The story was expanded to a novel of the same name in 1955.

AC Clarke

Arthur C. Clarke
The Other Tiger (1953)


First published in Fantastic Universe, June/July 1953 and collected in ‘Tales From Planet Earth’. Originally entitled ‘Refutation’, this story was re-titled by Sam Merwin, editor of Fantastic Universe, as a nod to Frank Stockton’s classic but now forgotten ‘The Lady or the Tiger’.

As it’s coming up to the anniversary  of Clarke’s birth (16 Dec 1917). So I’m reading some of the stories I missed over the years.

The first is a very short story (1.2K words)  based on the multiple universe theory:

‘Well, let’s be perfectly logical and see where it gets us. Our only assumption, remember, is that the universe is infinite.’

‘Right. Personally I don’t see what else it can be.’

‘Very well. That means there must be an infinite number of stars and planets. Therefore, by the laws of chance, every possible event must occur not merely once but an infinite number of times. Correct?’
‘I suppose so.’

It’s rather silly and in the end, everyone is eaten by a tiger.


Occasion for Disaster
by Randall Garrett (1960)

A very small slip, at just the wrong place, can devastate any enterprise. One tiny transistor can go wrong … and ruin a multi-million dollar missile. Which would be one way to stop the missiles…. (reprinted in 1963 as “Supermind).

This is a random read from the ‘Golden Age of Science Fiction‘.”

It’s well written, but the plot meanders around too much. I had the impression that the author started this without a plan. There are mildly interesting ideas, but with a weak ending it’s not surprising this has become obscure.


Killer Bees

Attack of the Killer Bees
by Chris J. Pike (2017)


Jim Jones and the unlikely heroes on the Barnburner must stop The Hive before it turns Earth into its latest honey-producing world.

This Novelette (20,000 words) comes from the “Pew! Pew !” collection. It’s a light and slightly amusing tale of a small ship saving the earth from Killer Bees.

There are modern cultural references and most of the humour comes from the situations. Although Jim Jones is the main protagonist, it’s Captain Spectacular that provides the most fun. I though of him as Zapp Brannigan from Futurama.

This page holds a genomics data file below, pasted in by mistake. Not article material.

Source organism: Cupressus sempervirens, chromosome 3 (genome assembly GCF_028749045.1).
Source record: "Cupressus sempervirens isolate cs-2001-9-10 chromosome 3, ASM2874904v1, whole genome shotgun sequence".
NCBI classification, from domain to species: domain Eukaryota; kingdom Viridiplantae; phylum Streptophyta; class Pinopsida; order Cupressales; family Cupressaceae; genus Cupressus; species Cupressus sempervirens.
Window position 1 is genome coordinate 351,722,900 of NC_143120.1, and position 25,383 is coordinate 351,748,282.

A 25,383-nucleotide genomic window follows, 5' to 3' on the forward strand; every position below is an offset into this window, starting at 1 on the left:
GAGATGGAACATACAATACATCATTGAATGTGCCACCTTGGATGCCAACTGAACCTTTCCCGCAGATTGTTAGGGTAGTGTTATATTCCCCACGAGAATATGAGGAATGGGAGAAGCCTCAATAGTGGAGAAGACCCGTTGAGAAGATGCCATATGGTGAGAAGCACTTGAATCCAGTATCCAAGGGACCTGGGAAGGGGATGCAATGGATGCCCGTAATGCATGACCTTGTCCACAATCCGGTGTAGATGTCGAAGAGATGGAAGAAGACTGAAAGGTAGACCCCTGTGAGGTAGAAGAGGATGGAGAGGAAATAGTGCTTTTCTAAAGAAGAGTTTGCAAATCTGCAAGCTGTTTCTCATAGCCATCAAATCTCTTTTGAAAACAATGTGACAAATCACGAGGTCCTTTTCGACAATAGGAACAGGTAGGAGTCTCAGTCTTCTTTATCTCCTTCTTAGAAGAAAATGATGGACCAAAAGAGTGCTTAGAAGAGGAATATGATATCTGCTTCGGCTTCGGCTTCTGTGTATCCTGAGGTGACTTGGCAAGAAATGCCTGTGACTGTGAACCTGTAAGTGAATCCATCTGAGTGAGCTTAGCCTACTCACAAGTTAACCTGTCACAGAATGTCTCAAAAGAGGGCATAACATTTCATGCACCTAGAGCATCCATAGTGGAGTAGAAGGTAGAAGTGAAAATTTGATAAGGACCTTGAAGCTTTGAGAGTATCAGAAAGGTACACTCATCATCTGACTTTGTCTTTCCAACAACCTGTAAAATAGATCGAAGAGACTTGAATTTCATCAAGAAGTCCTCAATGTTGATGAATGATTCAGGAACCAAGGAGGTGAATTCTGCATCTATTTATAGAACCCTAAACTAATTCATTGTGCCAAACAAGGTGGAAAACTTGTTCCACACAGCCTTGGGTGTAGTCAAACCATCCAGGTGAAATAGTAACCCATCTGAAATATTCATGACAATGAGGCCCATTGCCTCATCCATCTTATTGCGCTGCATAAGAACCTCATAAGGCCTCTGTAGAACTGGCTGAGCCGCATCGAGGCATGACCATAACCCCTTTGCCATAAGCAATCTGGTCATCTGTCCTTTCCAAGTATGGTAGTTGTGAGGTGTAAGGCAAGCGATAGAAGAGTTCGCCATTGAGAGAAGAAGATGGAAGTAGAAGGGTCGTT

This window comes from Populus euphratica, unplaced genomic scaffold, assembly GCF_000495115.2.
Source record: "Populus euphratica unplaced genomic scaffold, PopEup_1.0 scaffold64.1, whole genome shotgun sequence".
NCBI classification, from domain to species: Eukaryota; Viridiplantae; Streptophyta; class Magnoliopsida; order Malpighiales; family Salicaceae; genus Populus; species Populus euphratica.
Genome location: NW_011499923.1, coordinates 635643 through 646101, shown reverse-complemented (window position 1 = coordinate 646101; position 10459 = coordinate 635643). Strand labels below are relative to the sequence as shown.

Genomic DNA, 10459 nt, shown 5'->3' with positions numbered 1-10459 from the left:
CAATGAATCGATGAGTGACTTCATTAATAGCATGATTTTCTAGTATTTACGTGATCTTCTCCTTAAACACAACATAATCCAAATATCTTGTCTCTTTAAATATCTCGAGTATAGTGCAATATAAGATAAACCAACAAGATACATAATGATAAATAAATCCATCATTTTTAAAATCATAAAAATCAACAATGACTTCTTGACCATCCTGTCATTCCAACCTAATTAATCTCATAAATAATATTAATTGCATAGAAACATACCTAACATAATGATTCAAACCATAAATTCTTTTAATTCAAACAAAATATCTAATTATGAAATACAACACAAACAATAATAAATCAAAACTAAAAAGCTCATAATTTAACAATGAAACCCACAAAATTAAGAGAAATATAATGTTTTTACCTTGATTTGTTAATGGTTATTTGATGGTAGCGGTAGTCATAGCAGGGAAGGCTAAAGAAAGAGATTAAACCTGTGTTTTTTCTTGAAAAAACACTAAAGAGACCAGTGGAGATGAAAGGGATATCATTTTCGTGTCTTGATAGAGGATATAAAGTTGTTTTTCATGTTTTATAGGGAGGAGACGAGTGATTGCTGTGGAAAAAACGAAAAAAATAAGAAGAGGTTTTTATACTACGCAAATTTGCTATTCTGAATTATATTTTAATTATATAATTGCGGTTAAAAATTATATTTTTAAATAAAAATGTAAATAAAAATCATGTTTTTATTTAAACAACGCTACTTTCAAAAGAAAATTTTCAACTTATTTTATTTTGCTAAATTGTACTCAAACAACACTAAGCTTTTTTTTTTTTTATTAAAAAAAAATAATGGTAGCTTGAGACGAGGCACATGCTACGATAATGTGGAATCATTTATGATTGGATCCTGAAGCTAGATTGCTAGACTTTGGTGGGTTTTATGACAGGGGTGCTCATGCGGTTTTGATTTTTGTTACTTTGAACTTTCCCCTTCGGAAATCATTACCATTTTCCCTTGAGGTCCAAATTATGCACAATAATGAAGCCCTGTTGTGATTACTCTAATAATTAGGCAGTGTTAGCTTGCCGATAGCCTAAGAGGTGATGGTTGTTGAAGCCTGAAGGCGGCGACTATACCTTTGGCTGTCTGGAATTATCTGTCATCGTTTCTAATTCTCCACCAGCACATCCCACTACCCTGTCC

by Timothy Zahn (2017)
(Star Wars Disney Canon Novel)

One of the most cunning and ruthless warriors in the history of the Galactic Empire, Grand Admiral Thrawn is also one of the most captivating characters in the Star Wars universe, from his introduction in bestselling author Timothy Zahn’s classic Heir to the Empire through his continuing adventures in Dark Force Rising, The Last Command, and beyond.

This is the story of Thrawn’s origins and the story of his rise in the Imperial ranks.

Despite writing well received  Thrawn Trilogy:

  1. Heir to the Empire, 1991
  2. Dark Force Rising, 1992
  3. The Last Command, 1993

This story just doesn’t measure up. It has the feel of distinct episodes strung together, rather than a tightly integrated narrative. It’s difficult to find sympathy or empathy for the character, maybe except for Eli Vanto, Thrawn’s assistant. Zahn’s prose is to his usual standard. But he has done something different – while it’s mainly written in third person, a lot of the descriptions are italicized and in second person. This is unusual and interrupts the flow of the reading.

The book is long, but never reaches the pacing and intensity to make it exciting. Most of it was a bit of a plod through to the end.

The original trilogy is recommended reading for Star Wars fans, this  is not.


Prosecution Witness

The Witness for the Prosecution
By Agatha Christie (1925)

Originally published as “Traitor Hands” in Flynn’s Weekly, edition of 31 January 1925. In 1933, the story was published for the first time as “Witness for the Prosecution” in the collection The Hound of Death that appeared only in the United Kingdom.

In 1948, it was finally published in the United States in the collection The Witness for the Prosecution and Other Stories.


1957 Film version


Adapted for TV and broadcast on BBC One over Christmas 2016. The two-part program was adapted by Sarah Phelps and directed by Julian Jarrold. Broadcast on NZ TV November 2017.

This is one of the best Agatha Christie productions. Not only does the story keep you guessing to the ens, but it adds drama by making WW1 a central theme.